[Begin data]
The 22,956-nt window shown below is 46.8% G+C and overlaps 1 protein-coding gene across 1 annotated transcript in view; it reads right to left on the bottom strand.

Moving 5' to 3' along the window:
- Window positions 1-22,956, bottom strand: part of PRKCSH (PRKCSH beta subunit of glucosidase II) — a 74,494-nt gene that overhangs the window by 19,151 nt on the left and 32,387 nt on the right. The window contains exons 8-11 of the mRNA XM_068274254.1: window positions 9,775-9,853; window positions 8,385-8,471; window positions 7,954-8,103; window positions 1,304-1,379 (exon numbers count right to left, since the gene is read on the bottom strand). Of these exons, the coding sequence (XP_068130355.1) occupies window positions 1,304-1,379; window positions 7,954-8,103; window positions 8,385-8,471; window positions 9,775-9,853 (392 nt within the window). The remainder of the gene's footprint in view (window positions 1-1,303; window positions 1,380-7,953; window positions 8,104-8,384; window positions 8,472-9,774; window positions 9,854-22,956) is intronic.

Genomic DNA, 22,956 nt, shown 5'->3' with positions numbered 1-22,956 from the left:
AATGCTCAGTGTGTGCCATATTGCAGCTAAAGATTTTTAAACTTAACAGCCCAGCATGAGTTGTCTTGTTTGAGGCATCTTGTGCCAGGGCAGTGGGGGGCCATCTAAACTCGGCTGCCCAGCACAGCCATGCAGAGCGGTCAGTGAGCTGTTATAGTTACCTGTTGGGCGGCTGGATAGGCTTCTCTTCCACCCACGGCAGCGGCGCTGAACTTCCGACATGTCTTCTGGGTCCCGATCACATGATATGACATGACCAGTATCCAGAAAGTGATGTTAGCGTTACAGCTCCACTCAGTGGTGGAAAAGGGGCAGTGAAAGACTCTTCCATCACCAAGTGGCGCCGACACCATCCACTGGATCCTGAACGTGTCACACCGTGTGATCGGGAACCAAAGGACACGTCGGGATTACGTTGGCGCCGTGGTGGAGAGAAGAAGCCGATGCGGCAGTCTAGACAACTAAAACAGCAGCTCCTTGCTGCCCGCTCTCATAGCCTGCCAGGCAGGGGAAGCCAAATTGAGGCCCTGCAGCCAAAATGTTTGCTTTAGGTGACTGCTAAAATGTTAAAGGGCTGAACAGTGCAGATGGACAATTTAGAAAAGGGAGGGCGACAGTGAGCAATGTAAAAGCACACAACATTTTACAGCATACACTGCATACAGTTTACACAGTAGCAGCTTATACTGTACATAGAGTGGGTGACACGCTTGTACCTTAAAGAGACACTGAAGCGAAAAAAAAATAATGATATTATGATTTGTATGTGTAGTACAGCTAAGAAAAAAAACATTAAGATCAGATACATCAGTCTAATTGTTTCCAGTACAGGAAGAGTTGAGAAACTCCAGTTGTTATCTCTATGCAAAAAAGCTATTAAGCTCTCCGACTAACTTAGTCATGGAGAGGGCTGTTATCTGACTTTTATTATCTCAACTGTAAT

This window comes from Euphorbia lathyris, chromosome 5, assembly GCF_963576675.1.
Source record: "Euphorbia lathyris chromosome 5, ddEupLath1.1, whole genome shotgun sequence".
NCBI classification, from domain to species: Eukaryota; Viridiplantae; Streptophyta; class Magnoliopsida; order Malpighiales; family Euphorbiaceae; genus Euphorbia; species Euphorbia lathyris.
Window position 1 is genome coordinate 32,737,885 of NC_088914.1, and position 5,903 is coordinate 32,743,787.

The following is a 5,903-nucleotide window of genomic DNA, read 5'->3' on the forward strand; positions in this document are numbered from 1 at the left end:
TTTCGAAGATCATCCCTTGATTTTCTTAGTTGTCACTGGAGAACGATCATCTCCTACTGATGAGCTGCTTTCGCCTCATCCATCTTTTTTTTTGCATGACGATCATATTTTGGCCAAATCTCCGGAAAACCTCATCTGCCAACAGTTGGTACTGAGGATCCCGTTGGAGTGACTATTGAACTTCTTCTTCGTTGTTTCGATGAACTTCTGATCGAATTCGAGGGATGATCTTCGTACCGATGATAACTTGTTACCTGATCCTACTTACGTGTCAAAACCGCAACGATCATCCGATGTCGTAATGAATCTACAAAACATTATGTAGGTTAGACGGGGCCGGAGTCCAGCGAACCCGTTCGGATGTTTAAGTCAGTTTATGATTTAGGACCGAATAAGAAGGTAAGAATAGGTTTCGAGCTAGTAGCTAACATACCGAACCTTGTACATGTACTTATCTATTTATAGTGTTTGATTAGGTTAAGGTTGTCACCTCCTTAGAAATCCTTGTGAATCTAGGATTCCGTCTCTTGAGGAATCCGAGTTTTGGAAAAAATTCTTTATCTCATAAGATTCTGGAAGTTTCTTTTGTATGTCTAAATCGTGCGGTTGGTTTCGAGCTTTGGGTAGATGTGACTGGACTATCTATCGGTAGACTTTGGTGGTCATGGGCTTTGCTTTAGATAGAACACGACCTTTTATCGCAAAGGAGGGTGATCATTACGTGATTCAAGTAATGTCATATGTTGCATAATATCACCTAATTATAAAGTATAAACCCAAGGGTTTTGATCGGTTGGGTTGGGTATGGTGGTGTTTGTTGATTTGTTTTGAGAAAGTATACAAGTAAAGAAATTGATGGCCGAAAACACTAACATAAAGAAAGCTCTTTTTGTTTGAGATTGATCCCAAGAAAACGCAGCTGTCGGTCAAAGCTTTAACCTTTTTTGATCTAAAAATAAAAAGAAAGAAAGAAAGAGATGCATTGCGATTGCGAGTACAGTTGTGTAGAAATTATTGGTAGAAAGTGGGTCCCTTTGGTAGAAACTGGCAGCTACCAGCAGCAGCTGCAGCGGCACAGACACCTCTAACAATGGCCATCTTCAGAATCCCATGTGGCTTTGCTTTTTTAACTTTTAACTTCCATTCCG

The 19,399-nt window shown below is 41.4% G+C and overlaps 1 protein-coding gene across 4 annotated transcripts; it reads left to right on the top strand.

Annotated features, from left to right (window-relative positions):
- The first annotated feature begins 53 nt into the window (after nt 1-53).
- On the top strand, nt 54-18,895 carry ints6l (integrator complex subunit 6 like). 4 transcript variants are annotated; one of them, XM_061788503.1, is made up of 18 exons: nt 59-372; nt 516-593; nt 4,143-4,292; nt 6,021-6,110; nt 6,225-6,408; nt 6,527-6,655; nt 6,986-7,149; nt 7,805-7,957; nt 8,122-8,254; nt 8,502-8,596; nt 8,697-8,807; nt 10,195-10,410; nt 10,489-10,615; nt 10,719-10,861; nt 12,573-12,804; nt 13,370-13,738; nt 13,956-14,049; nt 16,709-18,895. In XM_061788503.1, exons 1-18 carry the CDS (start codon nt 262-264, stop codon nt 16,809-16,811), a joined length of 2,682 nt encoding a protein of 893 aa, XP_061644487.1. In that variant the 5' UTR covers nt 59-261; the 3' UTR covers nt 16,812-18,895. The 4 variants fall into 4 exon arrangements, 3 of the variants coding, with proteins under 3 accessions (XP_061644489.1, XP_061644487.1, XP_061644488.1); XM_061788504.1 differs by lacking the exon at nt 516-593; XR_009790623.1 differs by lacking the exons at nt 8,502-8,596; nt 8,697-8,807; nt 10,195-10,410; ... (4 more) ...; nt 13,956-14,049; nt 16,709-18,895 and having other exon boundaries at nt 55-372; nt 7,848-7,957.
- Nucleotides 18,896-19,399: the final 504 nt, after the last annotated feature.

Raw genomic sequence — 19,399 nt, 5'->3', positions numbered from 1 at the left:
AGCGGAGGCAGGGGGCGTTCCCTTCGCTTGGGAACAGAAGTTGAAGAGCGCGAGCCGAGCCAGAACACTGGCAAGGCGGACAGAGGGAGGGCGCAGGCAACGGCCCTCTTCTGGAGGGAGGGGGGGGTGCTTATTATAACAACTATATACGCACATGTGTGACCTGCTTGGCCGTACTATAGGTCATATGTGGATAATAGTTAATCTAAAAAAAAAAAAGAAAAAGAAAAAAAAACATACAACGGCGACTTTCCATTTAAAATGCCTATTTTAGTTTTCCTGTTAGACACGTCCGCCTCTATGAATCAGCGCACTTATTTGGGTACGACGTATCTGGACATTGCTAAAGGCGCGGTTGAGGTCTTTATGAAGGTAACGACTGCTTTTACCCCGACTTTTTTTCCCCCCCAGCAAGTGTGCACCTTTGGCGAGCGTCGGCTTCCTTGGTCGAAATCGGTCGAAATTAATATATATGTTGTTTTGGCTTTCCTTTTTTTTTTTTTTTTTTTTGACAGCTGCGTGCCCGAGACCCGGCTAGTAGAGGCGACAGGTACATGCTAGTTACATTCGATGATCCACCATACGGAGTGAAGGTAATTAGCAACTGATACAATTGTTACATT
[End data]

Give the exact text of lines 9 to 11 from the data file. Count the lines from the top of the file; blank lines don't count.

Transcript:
Window position 1 is genome coordinate 32,737,885 of NC_088914.1, and position 5,903 is coordinate 32,743,787.

The following is a 5,903-nucleotide window of genomic DNA, read 5'->3' on the forward strand; positions in this document are numbered from 1 at the left end:
TTTCGAAGATCATCCCTTGATTTTCTTAGTTGTCACTGGAGAACGATCATCTCCTACTGATGAGCTGCTTTCGCCTCATCCATCTTTTTTTTTGCATGACGATCATATTTTGGCCAAATCTCCGGAAAACCTCATCTGCCAACAGTTGGTACTGAGGATCCCGTTGGAGTGACTATTGAACTTCTTCTTCGTTGTTTCGATGAACTTCTGATCGAATTCGAGGGATGATCTTCGTACCGATGATAACTTGTTACCTGATCCTACTTACGTGTCAAAACCGCAACGATCATCCGATGTCGTAATGAATCTACAAAACATTATGTAGGTTAGACGGGGCCGGAGTCCAGCGAACCCGTTCGGATGTTTAAGTCAGTTTATGATTTAGGACCGAATAAGAAGGTAAGAATAGGTTTCGAGCTAGTAGCTAACATACCGAACCTTGTACATGTACTTATCTATTTATAGTGTTTGATTAGGTTAAGGTTGTCACCTCCTTAGAAATCCTTGTGAATCTAGGATTCCGTCTCTTGAGGAATCCGAGTTTTGGAAAAAATTCTTTATCTCATAAGATTCTGGAAGTTTCTTTTGTATGTCTAAATCGTGCGGTTGGTTTCGAGCTTTGGGTAGATGTGACTGGACTATCTATCGGTAGACTTTGGTGGTCATGGGCTTTGCTTTAGATAGAACACGACCTTTTATCGCAAAGGAGGGTGATCATTACGTGATTCAAGTAATGTCATATGTTGCATAATATCACCTAATTATAAAGTATAAACCCAAGGGTTTTGATCGGTTGGGTTGGGTATGGTGGTGTTTGTTGATTTGTTTTGAGAAAGTATACAAGTAAAGAAATTGATGGCCGAAAACACTAACATAAAGAAAGCTCTTTTTGTTTGAGATTGATCCCAAGAAAACGCAGCTGTCGGTCAAAGCTTTAACCTTTTTTGATCTAAAAATAAAAAGAAAGAAAGAAAGAGATGCATTGCGATTGCGAGTACAGTTGTGTAGAAATTATTGGTAGAAAGTGGGTCCCTTTGGTAGAAACTGGCAGCTACCAGCAGCAGCTGCAGCGGCACAGACACCTCTAACAATGGCCATCTTCAGAATCCCATGTGGCTTTGCTTTTTTAACTTTTAACTTCCATTCCG